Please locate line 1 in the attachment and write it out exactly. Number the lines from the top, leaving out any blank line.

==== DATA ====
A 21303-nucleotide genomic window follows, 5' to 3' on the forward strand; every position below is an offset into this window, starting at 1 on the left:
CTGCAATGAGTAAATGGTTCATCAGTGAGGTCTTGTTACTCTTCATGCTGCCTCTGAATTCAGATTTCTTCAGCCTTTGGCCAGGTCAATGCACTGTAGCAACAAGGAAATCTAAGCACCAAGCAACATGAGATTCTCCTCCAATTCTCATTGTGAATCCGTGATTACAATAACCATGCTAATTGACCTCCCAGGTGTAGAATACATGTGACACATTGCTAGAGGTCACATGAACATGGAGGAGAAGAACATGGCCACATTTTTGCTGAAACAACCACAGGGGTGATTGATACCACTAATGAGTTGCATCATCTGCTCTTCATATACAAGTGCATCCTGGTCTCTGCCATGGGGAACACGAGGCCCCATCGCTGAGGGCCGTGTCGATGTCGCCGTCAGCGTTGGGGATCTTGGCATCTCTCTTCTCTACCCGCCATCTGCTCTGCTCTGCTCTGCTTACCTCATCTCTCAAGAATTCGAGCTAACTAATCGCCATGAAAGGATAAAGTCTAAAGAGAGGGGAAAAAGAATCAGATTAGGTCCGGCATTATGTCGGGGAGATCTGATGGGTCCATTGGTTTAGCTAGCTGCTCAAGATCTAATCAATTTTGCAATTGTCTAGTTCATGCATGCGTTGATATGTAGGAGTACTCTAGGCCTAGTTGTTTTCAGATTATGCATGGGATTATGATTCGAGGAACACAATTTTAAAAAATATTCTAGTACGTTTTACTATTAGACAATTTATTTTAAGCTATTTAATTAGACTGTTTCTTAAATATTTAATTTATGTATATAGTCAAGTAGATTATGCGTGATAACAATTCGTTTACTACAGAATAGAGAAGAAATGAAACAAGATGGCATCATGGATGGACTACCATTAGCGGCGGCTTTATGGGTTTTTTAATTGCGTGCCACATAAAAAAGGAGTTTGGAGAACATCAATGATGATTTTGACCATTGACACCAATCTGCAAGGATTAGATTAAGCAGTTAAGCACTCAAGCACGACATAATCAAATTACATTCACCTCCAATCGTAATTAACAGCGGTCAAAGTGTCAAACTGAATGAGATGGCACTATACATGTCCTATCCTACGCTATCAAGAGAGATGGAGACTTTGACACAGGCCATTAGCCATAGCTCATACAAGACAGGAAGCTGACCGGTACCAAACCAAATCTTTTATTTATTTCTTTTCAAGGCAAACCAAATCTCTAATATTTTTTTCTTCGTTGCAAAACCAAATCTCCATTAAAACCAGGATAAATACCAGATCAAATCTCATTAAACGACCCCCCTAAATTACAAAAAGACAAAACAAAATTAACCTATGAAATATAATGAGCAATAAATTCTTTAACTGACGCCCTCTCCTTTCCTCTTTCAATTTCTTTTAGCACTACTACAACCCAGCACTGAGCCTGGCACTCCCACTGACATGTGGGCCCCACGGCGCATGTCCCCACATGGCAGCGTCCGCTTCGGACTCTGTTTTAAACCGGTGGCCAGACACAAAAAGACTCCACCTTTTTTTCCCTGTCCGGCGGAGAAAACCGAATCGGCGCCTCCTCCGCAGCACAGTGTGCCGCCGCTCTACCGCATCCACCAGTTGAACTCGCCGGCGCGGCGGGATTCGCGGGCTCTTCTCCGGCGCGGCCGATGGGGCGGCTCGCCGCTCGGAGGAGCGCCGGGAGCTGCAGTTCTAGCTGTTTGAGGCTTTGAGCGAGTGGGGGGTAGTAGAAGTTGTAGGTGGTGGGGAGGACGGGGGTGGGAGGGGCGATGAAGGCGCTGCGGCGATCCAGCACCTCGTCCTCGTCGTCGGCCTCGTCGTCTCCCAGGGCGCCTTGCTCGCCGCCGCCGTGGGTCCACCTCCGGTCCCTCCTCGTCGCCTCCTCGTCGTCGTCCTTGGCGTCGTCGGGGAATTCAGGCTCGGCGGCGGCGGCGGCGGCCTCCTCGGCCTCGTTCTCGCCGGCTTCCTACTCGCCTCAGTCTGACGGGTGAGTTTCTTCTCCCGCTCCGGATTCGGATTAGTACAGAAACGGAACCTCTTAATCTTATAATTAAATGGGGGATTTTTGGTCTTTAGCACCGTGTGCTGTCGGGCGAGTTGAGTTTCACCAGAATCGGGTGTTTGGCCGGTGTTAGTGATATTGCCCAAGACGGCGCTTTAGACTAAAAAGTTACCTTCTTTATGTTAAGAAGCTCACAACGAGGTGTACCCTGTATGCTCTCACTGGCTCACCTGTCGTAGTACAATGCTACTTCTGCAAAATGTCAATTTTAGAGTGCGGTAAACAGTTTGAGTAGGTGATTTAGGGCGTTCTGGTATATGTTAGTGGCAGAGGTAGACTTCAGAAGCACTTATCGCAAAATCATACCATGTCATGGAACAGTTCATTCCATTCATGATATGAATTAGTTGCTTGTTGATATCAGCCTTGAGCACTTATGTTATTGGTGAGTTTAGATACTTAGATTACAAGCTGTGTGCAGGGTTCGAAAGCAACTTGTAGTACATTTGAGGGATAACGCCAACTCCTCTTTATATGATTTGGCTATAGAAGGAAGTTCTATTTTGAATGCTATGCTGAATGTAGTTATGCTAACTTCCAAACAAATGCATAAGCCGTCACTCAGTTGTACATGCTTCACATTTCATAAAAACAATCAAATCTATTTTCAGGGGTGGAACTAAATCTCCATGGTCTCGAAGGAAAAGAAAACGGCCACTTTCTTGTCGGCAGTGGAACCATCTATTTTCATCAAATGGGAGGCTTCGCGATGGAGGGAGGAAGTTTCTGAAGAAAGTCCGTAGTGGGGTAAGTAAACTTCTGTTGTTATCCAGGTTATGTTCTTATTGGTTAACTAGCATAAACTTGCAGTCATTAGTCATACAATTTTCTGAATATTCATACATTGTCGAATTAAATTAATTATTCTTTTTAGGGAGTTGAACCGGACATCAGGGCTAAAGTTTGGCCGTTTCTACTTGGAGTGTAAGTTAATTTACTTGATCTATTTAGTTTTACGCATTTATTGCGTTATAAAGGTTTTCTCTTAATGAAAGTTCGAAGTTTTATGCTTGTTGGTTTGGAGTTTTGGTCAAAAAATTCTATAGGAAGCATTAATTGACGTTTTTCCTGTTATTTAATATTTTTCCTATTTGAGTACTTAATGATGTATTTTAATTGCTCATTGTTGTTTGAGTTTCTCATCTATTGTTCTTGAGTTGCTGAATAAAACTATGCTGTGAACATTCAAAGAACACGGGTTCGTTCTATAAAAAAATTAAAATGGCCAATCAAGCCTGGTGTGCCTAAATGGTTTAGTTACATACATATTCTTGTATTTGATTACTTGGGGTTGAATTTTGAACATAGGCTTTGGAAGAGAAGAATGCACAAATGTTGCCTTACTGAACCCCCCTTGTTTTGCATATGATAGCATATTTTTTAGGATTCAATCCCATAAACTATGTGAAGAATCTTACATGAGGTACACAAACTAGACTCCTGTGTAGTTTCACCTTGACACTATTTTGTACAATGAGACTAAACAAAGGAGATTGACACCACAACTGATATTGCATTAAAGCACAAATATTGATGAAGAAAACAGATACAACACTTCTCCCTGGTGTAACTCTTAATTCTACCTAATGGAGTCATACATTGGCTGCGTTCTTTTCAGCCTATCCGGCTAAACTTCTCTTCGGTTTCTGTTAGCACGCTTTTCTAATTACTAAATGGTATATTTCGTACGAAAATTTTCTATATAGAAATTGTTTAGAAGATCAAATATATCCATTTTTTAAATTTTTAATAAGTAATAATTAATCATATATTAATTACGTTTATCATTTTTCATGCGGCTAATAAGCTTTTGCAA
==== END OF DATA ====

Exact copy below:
A 21303-nucleotide genomic window follows, 5' to 3' on the forward strand; every position below is an offset into this window, starting at 1 on the left: